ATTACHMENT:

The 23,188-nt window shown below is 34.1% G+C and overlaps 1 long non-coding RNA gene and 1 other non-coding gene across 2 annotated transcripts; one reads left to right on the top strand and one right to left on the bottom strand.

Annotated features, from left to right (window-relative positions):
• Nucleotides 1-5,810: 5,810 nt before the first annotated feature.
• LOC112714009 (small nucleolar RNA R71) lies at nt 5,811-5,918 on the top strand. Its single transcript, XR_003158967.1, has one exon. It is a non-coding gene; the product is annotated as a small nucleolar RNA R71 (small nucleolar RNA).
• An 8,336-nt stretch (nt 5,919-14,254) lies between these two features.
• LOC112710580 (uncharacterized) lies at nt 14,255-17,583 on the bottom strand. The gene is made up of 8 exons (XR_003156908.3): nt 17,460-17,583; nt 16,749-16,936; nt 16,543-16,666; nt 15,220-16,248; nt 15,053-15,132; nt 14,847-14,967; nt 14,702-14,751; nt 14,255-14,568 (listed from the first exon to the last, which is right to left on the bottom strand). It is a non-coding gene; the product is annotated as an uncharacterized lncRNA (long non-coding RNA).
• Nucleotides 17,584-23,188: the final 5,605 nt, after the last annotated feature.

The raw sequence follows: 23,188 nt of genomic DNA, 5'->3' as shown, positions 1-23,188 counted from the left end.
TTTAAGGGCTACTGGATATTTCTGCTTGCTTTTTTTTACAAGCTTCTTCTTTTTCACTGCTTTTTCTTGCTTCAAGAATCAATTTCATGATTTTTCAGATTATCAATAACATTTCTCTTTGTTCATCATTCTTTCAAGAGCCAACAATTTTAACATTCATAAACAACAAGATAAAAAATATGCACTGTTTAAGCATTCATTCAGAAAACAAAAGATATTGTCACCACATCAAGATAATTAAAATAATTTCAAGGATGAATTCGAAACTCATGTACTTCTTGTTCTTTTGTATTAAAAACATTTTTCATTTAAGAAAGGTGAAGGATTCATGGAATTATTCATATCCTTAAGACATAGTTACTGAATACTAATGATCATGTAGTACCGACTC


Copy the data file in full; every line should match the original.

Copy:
The 23,188-nt window shown below is 34.1% G+C and overlaps 1 long non-coding RNA gene and 1 other non-coding gene across 2 annotated transcripts; one reads left to right on the top strand and one right to left on the bottom strand.

Annotated features, from left to right (window-relative positions):
• Nucleotides 1-5,810: 5,810 nt before the first annotated feature.
• LOC112714009 (small nucleolar RNA R71) lies at nt 5,811-5,918 on the top strand. Its single transcript, XR_003158967.1, has one exon. It is a non-coding gene; the product is annotated as a small nucleolar RNA R71 (small nucleolar RNA).
• An 8,336-nt stretch (nt 5,919-14,254) lies between these two features.
• LOC112710580 (uncharacterized) lies at nt 14,255-17,583 on the bottom strand. The gene is made up of 8 exons (XR_003156908.3): nt 17,460-17,583; nt 16,749-16,936; nt 16,543-16,666; nt 15,220-16,248; nt 15,053-15,132; nt 14,847-14,967; nt 14,702-14,751; nt 14,255-14,568 (listed from the first exon to the last, which is right to left on the bottom strand). It is a non-coding gene; the product is annotated as an uncharacterized lncRNA (long non-coding RNA).
• Nucleotides 17,584-23,188: the final 5,605 nt, after the last annotated feature.

The raw sequence follows: 23,188 nt of genomic DNA, 5'->3' as shown, positions 1-23,188 counted from the left end.
TTTAAGGGCTACTGGATATTTCTGCTTGCTTTTTTTTACAAGCTTCTTCTTTTTCACTGCTTTTTCTTGCTTCAAGAATCAATTTCATGATTTTTCAGATTATCAATAACATTTCTCTTTGTTCATCATTCTTTCAAGAGCCAACAATTTTAACATTCATAAACAACAAGATAAAAAATATGCACTGTTTAAGCATTCATTCAGAAAACAAAAGATATTGTCACCACATCAAGATAATTAAAATAATTTCAAGGATGAATTCGAAACTCATGTACTTCTTGTTCTTTTGTATTAAAAACATTTTTCATTTAAGAAAGGTGAAGGATTCATGGAATTATTCATATCCTTAAGACATAGTTACTGAATACTAATGATCATGTAGTACCGACTC